Marcelo Gleiser

Marcelo Gleiser is a contributor to the NPR blog 13.7: Cosmos & Culture. He is the Appleton Professor of Natural Philosophy and a professor of physics and astronomy at Dartmouth College.

Gleiser is the author of the books The Prophet and the Astronomer (Norton & Company, 2003); The Dancing Universe: From Creation Myths to the Big Bang (Dartmouth, 2005); A Tear at the Edge of Creation (Free Press, 2010); and The Island of Knowledge (Basic Books, 2014). He is a frequent presence in TV documentaries and writes often for magazines, blogs and newspapers on various aspects of science and culture.

He has authored over 100 refereed articles, is a Fellow and General Councilor of the American Physical Society and a recipient of the Presidential Faculty Fellows Award from the White House and the National Science Foundation.



Wed May 20, 2015
13.7: Cosmos And Culture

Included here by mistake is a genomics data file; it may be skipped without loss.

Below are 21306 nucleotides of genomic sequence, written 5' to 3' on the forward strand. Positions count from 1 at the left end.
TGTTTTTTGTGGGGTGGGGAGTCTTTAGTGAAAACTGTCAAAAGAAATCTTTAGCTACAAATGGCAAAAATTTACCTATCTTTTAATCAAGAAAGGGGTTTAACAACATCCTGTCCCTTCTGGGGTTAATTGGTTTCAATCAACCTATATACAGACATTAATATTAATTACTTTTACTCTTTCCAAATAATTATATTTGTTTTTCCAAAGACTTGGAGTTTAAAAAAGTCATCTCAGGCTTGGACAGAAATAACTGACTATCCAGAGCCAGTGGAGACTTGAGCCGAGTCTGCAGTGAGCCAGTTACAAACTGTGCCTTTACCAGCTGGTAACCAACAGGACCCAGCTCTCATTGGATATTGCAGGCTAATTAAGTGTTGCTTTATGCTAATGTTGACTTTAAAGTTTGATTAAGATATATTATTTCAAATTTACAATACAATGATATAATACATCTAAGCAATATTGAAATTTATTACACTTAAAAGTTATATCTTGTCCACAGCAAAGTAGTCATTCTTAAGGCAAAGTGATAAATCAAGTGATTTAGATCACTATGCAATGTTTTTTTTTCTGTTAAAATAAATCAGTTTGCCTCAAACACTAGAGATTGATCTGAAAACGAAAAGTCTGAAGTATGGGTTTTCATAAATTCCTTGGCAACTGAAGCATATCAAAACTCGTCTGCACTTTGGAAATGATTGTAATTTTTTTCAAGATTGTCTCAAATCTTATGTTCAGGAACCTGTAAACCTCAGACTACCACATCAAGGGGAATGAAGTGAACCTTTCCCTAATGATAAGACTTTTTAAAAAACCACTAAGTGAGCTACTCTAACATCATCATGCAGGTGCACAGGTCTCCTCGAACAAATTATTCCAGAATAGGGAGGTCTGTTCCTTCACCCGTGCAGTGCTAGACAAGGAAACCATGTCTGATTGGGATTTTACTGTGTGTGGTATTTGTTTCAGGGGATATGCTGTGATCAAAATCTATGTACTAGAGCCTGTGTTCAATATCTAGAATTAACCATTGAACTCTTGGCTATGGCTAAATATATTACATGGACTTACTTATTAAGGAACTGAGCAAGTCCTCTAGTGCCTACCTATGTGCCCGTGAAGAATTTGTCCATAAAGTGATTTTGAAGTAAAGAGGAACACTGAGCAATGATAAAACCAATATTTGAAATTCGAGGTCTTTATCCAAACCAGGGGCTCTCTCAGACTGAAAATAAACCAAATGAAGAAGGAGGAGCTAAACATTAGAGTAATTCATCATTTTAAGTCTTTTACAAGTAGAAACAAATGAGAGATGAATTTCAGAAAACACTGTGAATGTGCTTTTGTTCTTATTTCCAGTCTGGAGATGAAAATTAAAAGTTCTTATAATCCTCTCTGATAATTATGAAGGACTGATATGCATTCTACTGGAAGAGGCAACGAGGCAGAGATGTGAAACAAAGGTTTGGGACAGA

Viewing A Universe In Flux

Originally published on Wed May 20, 2015 4:36 pm

The cluster and star-forming region Westerlund 2.

The phenomenally successful Hubble Space Telescope turned 25 last month.

To celebrate the occasion, the Hubble team released a spectacular photo of a "stellar nursery," a region of space where huge amounts of gas and dust churn dramatically under gravity's never-resting arms to create new stars and, with them, new planets. Known as Westerlund 2 in the constellation Carina, it houses some 3,000 stars, some of them the hottest and brightest in our galaxy.

Read more


Wed May 13, 2015
13.7: Cosmos And Culture

Merging Global Values In A More Secular America

Originally published on Wed May 13, 2015 4:54 pm

The percentage of Americans affiliated with a religion is declining, according to a new study.

We have an African-American president and may soon have a female president. But would Americans ever elect an atheist or agnostic president?

Perhaps in a decade or so.